This year my husband and I have decided to make a concerted effort to celebrate Jewish Biblical holidays in our home. We’ve been having some pretty deep discussions about being more intentional with our family traditions. One thing we decided to do is celebrate Old Testament festivals throughout the year. While we are raising our kids in a Christian home, my husband was raised Jewish and we feel strongly about teaching our kids not only the Biblical basis behind these holidays, but also to help them understand how their Jewish cousins and extended family celebrate holidays.
The first holiday of the Jewish year is Rosh Hashanah, which happens to fall on September 17th, my birthday, this year, and it celebrates the beginning of the Jewish New Year. The Biblical basis for Rosh Hashanah, or more accurately the Feast of Trumpets, is found in Leviticus 23:23-25. I’m trying to keep our celebrations Bible focused, but sorting out tradition from Biblical concepts is turning out to be quite difficult so I’m still working on it!
During this week, the week leading up to Rosh Hashanah, I am incorporating a study of the holiday in to our homeschool. I am using parts of the Rosh Hashnah unit from the blog, A Jewish Homeschool. She has a lot of nice printables I’m planning to use throughout the year. We did the puzzle, the maze and will use the honey cake recipe to bake cakes for dessert of our Rosh Hashanah dinner.
We used this printable I found at The Shiksa in the Kitchen to make a garland, but you could also make a necklace or a matching game for a lapbook with it. She also has a nice explanation of Rosh Hashanah and what it is.
Because apples and honey are at the center of a Rosh Hashnah celebration, we made apple printed cards, which I will post tomorrow, to send to family far away wishing them a sweet New Year.
A shofar, a ram’s horn, is blown during Rosh Hashanah as it is called the Feast of Trumpets. Instead of making shofars, my husband helped the kids put together Hose-A-Phone trumpets! We probably have a little bit of an advantage in making these since he is a trumpet player, but if you can get your hands on a mouthpiece, they are super fun! You can see his “Hose-A-Phone” tutorial on his blog, Mitch Gabel Brass.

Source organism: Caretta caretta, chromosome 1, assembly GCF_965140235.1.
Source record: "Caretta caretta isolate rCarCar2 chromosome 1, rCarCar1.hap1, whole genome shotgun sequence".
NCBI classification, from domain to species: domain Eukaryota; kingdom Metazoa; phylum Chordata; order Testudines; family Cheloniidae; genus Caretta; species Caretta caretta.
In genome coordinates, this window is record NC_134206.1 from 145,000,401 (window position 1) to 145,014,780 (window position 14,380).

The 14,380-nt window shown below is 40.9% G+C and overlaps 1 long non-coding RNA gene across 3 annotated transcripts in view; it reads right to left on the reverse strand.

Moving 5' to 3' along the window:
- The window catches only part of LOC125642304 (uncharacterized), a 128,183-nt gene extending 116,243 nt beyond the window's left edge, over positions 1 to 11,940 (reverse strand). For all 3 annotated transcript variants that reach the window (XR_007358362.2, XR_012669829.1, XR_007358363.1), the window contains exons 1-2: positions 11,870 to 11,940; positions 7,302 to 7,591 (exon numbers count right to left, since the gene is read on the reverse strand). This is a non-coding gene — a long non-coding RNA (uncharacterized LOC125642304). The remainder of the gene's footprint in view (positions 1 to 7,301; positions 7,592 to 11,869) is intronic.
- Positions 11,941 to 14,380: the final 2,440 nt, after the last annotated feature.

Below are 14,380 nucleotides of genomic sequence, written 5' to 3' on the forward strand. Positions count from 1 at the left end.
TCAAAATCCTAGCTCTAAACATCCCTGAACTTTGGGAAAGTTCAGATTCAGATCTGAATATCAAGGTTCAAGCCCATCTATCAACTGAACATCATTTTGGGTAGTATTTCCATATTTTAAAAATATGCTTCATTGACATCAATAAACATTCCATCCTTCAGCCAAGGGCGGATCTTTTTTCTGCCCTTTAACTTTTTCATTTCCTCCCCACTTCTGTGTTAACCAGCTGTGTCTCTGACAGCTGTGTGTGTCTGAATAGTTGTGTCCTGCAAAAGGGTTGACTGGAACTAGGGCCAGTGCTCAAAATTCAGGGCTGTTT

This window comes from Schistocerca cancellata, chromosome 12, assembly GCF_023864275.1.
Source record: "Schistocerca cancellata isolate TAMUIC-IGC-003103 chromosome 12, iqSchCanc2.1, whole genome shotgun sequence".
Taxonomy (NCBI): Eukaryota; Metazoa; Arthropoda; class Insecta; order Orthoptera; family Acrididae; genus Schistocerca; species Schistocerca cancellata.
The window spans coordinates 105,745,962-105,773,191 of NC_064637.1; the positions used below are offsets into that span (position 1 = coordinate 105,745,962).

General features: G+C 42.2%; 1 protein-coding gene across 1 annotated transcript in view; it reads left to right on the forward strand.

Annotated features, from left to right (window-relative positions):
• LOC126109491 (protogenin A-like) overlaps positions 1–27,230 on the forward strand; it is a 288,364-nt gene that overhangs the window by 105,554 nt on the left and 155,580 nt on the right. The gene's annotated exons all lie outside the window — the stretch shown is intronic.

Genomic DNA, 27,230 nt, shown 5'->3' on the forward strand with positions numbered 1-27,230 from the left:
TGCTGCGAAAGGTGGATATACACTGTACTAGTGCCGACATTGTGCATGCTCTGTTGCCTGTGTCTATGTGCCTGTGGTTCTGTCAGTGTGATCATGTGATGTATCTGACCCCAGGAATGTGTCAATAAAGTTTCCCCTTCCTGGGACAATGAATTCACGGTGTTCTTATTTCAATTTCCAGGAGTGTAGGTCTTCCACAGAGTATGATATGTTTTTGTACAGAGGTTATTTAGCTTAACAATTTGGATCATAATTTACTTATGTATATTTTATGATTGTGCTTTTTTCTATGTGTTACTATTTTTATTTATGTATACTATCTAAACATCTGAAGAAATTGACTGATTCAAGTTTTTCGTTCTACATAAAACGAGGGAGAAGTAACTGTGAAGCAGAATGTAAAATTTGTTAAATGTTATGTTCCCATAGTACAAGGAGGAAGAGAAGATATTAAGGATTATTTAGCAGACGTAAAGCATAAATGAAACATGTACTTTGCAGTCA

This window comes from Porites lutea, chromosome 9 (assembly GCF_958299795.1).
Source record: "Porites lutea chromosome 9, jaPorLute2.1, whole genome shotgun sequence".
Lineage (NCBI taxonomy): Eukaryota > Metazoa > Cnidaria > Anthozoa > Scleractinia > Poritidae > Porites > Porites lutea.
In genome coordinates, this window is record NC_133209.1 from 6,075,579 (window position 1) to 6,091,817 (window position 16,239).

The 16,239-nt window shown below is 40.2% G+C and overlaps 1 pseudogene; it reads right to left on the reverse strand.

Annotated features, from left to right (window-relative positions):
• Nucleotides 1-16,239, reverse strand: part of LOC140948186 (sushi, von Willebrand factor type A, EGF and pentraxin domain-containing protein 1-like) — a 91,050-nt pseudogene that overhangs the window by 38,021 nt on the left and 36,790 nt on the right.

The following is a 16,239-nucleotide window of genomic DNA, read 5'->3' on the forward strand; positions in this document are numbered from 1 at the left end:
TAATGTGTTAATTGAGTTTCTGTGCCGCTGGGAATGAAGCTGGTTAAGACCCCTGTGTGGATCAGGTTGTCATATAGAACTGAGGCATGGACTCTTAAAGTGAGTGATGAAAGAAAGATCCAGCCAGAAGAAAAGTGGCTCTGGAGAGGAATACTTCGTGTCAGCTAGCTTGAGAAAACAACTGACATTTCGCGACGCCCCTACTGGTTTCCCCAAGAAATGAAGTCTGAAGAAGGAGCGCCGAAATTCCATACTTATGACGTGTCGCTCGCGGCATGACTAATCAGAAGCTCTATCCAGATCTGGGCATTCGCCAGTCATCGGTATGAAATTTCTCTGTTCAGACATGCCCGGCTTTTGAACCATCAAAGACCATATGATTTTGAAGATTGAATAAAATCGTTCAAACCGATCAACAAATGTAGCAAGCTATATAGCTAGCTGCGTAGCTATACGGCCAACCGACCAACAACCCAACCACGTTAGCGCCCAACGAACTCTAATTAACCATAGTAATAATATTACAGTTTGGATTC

I have a couple of books that I am using to plan our Rosh Hashana observance. I’ve been using both books for Passover for years and love them both. The first is Celebrating Biblical Feasts for Your Home or Church by Martha Zimmerman. This book includes history, a script for your meal and menu plans with recipes. It is all inclusive and I highly recommend it!
I also use Handbook of Bible Festivals by Galen Peterson, but it appears to be out of print. If you can find this one, it’s a gem! It is much simpler than Zimmerman’s book and includes easy to make crafts, invitations to your celebrations and some other fun ideas. It’s too bad it’s out of print.
I found this super cute Rosh Hashanah play set that I’m dying to get for the kids, but I know my limits! I’m thinking I might be able to piece something like it together using felt food and some thrifted tableware.
For dinner I’m planning to make Honey Orange Chicken, glazed carrots, challah bread, kasha varnishkes, a green veggie, and honey cakes for dessert.
I’ve had a lot of fun teaching my kids about the Feast of Trumpets so far this week and am looking forward to our year long adventure of learning about Jewish holidays.
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